Frank J. Ferraro, MD
Paramus Plastic Surgeon
5.0 out of 5 stars 13 reviews

Keller Funnel and Capsular Contraction

This is a great question. The Keller funnel has become a very common part of my practice for several reasons.

One of the thoughts behind capsular contracture is that the implant has some small amount of bacteria on the implant that causes the body to have a reaction and form the capsular scar tissue.

I do believe that the funnel decreases the chance that the implant will have any contaminant on it. The funnel keeps the implant from ever touching the skin.

The other benefits of the Keller funnel is that you can place the implant through a much smaller incision than can be placed with the traditional method. The funnel also avoids unnecessary trauma to the implant or the skin. This is especially important when used for larger implants or through a trans-axillary augmentation.


the funnel has no effect on capsular contracture. It however does reduce the size of the incisions for access and facilitates surgery

Norman Bakshandeh, MD, FACS
New York Plastic Surgeon
5.0 out of 5 stars 13 reviews

Thank You from Dr. Keller (Inventor of the Keller Funnel)

Thank you for your question regarding the Keller Funnel.  Please watch the video I have provided below that should hopefully answer your questions thoroughly. If you have any more questions about my funnel, please feel free to ask.

Kevin Keller, MD
Greenville Plastic Surgeon
4.5 out of 5 stars 5 reviews

Has the Keller Funnel Caused a Decrease in Chance for Capsular Contraction?

The funnel helps in the insertion of Silicone implants by reducing the push and pull on the implant during insertion and reducing the "touching" of the implant during insertion...But we really don't know if it in fact helps reduce the Capsular Contracture...We are looking for studies to tell us that...And we still continue to "touch" saline implants when we insert them!...so...right now...not sure.

John J. Corey, MD
Phoenix Plastic Surgeon
5.0 out of 5 stars 21 reviews

Keller Funnel allows a true "NO-touch" technique for breast augmentation. No touch means less contamination.

Used properly, the Keller Funnel can completely eliminate the surgeon or nurse touching the sterile implant from manufacturer packaging to the actual breast pocket. Bacterial contamination from skin bacteria or intraductal breast bacteria causing a biofilm are the primary causes of capsular contracture, so it makes perfectly good sense that anything which reduces (even minimal) contamination SHOULD reduce the risk of capsular contracture.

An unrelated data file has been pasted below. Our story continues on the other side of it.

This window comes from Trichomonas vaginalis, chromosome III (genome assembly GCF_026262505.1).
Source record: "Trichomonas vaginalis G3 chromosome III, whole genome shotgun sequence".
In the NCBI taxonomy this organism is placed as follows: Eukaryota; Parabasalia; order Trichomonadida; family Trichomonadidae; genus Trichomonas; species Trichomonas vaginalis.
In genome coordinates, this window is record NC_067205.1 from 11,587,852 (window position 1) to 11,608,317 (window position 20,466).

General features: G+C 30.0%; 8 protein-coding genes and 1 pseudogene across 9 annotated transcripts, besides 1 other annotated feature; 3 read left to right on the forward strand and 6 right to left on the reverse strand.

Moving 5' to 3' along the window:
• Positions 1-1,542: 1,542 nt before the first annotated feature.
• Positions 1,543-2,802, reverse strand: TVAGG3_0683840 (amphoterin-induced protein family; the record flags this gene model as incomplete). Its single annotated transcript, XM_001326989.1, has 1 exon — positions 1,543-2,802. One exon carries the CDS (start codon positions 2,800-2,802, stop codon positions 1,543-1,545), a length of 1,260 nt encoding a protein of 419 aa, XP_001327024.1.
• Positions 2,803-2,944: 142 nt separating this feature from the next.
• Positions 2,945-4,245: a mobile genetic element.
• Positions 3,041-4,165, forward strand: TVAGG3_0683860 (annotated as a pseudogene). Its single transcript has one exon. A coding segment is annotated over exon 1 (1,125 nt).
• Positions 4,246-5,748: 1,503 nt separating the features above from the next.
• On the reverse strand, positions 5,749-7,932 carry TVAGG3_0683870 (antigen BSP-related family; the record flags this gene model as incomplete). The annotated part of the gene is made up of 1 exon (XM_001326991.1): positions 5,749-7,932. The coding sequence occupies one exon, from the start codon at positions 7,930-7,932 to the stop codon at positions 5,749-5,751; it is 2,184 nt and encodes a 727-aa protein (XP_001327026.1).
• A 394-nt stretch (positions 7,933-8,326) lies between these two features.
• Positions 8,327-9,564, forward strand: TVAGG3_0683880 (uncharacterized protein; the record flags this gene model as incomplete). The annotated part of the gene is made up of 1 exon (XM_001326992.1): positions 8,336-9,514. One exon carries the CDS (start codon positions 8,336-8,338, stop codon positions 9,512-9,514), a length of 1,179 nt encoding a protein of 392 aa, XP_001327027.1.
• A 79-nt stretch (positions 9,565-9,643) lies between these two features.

My partner and I perform several hundred breast augmentations per year, and we have noted a very low (3-5%) overall incidence of capsular contracture in our own patients for years. We previously utilized "minimal-touch" technique, careful and precise dissection, meticulous hemostasis, Betadine irrigation, and mostly submuscular pocket placement, and our patients benefitted from this with low capsular contracture rates. We (and our patients) benefitted with fewer re-operations!

Many of our colleagues who utilize similar techniques enjoy similarly low capsular contracture rates, and we would anticipate their skepticism that a simple device like a cake frosting cone could make a worthwhile difference (especially at $100 per funnel) in an already-low capsular contracture rate. We were equally skeptical.

Until we tried the device!

It allows more rapid insertion, less force on the implant shell (less inadvertent rupture or shell weakening leading to later rupture), smaller incision, faster closure and a true No-touch technique. If we each reduce our capsular contracture rate by one patient per year, costs for the Keller Funnel are more than covered by elimination of the time and cost of re-operation for capsular contracture. And the re-operations don't always work!

Prevention is truly worth more than a ton of "cure," so we do believe the Keller Funnel is an advance that all breast augmentation surgeons should use. My partner and I have no financial inducements or affiliations with Keller, so I am an unbiased objective user, but I feel so strongly about the potential benefits of this device I recently gave a talk at an international plastic surgery conference about this device.

Until the scientific studies conclusively prove its benefit, I will continue to use and endorse this product. I really don't need a scientific study to show me that wearing a seatbelt is a good idea, and having someone tell me that they never wear a seatbelt and have not had a problem will not persuade me to abandon mine!

Richard H. Tholen, MD, FACS
Minneapolis Plastic Surgeon
5.0 out of 5 stars 169 reviews

These answers are for educational purposes and should not be relied upon as a substitute for medical advice you may receive from your physician. If you have a medical emergency, please call 911. These answers do not constitute or initiate a patient/doctor relationship.